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New thinking inspires policy-makers to meet the eco-challenges ahead
10 May 2012 — 10 May 2012
Birmingham City University
New research from Birmingham City University that will potentially help protect our homes and businesses from spiralling fuel costs is to be launched this week (Thursday, May 10, 12noon) at the city’s unique zero carbon house.
Dr Lubo Jankovic from Birmingham City University will be launching his new book on designing zero carbon buildings at a special event hosted in the pioneering Birmingham Zero Carbon House to highlight the city’s eco-leadership.
The event will showcase Dr Jankovic’s innovative work, which can potentially help deliver zero carbon living to any home - from a Victorian terrace to a modern house.
The speakers will include Mr John Christophers, a Birmingham architect who designed the retrofit of his own Victorian house into a zero carbon house; Roger Godsiff, MP for Birmingham Hall Green; Professor Ruth Reed, from Birmingham School of Architecture at Birmingham City University and Immediate Past President of the RIBA; Professor Chris O’Neil, Executive Dean of the Birmingham Institute of Art and Design, part of Birmingham City University; and Dr Lubo Jankovic, Reader in Sustainable Design at Birmingham School of Architecture.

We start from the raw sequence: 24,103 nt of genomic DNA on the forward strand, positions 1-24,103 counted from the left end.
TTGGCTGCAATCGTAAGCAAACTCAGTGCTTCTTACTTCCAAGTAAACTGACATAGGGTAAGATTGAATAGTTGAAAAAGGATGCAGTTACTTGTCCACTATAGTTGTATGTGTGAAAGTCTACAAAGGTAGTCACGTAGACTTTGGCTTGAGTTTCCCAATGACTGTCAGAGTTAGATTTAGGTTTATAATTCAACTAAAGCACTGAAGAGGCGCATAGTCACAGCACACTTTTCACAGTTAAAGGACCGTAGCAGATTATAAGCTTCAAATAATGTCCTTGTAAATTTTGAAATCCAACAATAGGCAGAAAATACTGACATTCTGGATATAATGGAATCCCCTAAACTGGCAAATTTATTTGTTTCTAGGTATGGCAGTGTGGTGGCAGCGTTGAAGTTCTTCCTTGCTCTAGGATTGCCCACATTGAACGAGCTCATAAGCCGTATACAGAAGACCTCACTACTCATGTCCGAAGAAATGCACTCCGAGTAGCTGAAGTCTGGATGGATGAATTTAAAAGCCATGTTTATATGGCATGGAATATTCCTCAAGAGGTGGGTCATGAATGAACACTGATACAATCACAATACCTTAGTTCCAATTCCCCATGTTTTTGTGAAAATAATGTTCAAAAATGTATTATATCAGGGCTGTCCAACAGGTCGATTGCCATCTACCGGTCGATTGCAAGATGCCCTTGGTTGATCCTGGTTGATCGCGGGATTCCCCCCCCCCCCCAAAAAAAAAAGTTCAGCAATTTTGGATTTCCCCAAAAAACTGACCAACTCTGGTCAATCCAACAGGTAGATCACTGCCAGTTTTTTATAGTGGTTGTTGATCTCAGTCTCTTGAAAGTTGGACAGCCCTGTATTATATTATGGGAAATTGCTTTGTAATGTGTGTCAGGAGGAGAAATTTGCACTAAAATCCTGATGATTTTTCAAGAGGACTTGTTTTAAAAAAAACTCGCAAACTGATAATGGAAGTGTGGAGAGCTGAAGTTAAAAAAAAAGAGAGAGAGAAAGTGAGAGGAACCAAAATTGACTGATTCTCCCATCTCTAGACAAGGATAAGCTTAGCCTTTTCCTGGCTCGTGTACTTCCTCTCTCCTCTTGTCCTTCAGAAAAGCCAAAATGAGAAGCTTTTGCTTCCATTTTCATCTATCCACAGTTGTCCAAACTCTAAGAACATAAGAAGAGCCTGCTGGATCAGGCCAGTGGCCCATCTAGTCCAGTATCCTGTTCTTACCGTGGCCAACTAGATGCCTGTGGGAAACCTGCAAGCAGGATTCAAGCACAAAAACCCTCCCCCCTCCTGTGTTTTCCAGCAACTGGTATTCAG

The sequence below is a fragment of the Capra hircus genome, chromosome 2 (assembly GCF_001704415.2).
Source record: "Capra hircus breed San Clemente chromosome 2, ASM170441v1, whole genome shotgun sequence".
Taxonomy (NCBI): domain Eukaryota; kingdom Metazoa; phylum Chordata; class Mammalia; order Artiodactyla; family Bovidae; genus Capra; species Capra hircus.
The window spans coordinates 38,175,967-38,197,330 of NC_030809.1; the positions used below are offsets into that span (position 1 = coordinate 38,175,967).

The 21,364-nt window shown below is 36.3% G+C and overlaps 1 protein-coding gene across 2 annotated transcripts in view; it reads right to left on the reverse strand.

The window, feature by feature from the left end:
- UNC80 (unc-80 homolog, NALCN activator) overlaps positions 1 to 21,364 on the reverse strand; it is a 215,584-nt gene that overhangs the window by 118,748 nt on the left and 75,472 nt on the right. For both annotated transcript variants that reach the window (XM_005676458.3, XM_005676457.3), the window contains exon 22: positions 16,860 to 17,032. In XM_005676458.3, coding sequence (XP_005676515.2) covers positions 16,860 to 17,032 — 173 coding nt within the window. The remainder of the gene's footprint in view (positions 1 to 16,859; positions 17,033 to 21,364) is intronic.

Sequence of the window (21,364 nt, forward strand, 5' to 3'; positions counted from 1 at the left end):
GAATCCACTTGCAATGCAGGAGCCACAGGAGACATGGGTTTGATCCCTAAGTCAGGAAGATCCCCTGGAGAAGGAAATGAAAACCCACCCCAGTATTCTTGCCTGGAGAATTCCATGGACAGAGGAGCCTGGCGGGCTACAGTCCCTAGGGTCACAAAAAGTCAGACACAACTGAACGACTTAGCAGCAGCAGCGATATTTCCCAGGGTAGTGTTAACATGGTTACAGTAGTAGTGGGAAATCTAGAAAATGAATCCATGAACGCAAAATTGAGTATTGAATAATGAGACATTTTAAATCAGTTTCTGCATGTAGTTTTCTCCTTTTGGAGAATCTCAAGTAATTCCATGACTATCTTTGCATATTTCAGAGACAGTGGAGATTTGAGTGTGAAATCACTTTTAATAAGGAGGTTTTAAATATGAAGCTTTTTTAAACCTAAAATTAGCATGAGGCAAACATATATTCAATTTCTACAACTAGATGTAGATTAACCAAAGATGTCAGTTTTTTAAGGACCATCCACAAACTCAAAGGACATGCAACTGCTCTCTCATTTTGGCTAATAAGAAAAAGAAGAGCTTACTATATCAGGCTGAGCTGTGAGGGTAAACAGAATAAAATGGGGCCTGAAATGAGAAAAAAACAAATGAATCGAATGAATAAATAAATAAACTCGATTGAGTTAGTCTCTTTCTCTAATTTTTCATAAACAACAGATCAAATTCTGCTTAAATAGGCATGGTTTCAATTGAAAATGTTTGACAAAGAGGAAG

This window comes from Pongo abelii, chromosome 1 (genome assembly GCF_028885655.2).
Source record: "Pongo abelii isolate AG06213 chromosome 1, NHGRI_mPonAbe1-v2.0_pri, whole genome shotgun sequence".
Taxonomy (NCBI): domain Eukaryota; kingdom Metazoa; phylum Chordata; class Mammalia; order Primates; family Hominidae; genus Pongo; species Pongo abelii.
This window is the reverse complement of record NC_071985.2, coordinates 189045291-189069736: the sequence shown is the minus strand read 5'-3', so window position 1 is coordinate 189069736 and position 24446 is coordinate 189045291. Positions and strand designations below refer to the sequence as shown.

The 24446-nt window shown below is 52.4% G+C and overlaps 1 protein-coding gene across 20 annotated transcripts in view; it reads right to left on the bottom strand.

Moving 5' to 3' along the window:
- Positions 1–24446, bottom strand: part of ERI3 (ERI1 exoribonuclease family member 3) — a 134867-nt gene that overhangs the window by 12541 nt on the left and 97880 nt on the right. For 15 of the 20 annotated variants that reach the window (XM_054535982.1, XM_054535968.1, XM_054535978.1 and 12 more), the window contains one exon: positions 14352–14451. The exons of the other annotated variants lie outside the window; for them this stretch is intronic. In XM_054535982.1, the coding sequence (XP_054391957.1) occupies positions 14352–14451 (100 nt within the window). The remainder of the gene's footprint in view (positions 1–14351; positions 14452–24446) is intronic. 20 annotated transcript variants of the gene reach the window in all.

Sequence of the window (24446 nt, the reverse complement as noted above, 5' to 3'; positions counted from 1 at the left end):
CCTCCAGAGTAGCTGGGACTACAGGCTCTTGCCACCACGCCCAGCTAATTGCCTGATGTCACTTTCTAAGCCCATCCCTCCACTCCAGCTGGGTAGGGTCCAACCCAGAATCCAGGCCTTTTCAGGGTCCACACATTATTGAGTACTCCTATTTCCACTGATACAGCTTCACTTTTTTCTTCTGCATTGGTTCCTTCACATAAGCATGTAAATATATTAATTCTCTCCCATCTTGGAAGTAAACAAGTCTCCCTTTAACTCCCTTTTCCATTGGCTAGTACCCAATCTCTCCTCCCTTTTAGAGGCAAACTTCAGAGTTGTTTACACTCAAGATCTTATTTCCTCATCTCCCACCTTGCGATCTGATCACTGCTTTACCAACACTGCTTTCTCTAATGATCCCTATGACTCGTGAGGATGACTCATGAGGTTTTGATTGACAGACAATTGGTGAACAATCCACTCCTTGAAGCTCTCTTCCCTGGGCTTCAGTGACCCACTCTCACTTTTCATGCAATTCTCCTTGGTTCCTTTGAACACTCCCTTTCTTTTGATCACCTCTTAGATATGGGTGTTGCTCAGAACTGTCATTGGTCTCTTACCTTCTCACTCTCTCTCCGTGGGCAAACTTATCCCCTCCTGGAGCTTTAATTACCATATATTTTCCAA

“Birmingham has been leading the way in its response to the climatic challenges that lie ahead and Birmingham City University has been a committed partner, providing the research to help make the ideas become a reality,” said Dr Jankovic.
“We look forward to continuing this work and ensuring the city retains it eco-leadership because this work is crucial to improving the quality of life for millions of people, as well as having the potential to create new jobs as part of a sustainable economy.
“I believe that this book will help with culture change, from the perception that the climate change arising from carbon emissions is almost an impossible problem to solve to the understanding that it is perfectly possible to design new or retrofit zero carbon buildings using existing technologies.”
His structured method for zero carbon design integrates technical, economic and social aspects into a meaningful whole. This research will help designers and policy-makers to overcome the challenges of making homes non-polluting and financially rewarding.
He added: “Using this method, designers can start making a difference today.”